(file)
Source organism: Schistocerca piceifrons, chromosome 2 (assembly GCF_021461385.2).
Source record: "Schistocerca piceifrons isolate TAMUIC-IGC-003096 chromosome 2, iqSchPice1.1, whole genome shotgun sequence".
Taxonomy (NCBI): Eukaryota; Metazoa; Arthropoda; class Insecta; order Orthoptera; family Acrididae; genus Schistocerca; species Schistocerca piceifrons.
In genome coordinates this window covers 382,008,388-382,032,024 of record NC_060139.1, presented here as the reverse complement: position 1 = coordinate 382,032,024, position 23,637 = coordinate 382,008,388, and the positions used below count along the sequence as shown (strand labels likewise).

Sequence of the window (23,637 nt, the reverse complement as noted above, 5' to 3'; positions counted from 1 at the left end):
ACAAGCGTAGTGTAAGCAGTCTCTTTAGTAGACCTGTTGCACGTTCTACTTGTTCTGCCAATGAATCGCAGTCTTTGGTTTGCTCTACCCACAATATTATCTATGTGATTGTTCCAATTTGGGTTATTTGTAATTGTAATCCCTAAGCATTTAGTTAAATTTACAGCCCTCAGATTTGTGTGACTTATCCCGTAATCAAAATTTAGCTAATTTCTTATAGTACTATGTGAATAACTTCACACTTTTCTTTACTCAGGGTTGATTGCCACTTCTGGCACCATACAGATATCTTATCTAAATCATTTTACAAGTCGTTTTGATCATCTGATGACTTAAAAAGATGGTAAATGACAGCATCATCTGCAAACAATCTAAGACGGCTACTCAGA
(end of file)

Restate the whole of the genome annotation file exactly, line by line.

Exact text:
Source organism: Schistocerca piceifrons, chromosome 2 (assembly GCF_021461385.2).
Source record: "Schistocerca piceifrons isolate TAMUIC-IGC-003096 chromosome 2, iqSchPice1.1, whole genome shotgun sequence".
Taxonomy (NCBI): Eukaryota; Metazoa; Arthropoda; class Insecta; order Orthoptera; family Acrididae; genus Schistocerca; species Schistocerca piceifrons.
In genome coordinates this window covers 382,008,388-382,032,024 of record NC_060139.1, presented here as the reverse complement: position 1 = coordinate 382,032,024, position 23,637 = coordinate 382,008,388, and the positions used below count along the sequence as shown (strand labels likewise).

Sequence of the window (23,637 nt, the reverse complement as noted above, 5' to 3'; positions counted from 1 at the left end):
ACAAGCGTAGTGTAAGCAGTCTCTTTAGTAGACCTGTTGCACGTTCTACTTGTTCTGCCAATGAATCGCAGTCTTTGGTTTGCTCTACCCACAATATTATCTATGTGATTGTTCCAATTTGGGTTATTTGTAATTGTAATCCCTAAGCATTTAGTTAAATTTACAGCCCTCAGATTTGTGTGACTTATCCCGTAATCAAAATTTAGCTAATTTCTTATAGTACTATGTGAATAACTTCACACTTTTCTTTACTCAGGGTTGATTGCCACTTCTGGCACCATACAGATATCTTATCTAAATCATTTTACAAGTCGTTTTGATCATCTGATGACTTAAAAAGATGGTAAATGACAGCATCATCTGCAAACAATCTAAGACGGCTACTCAGA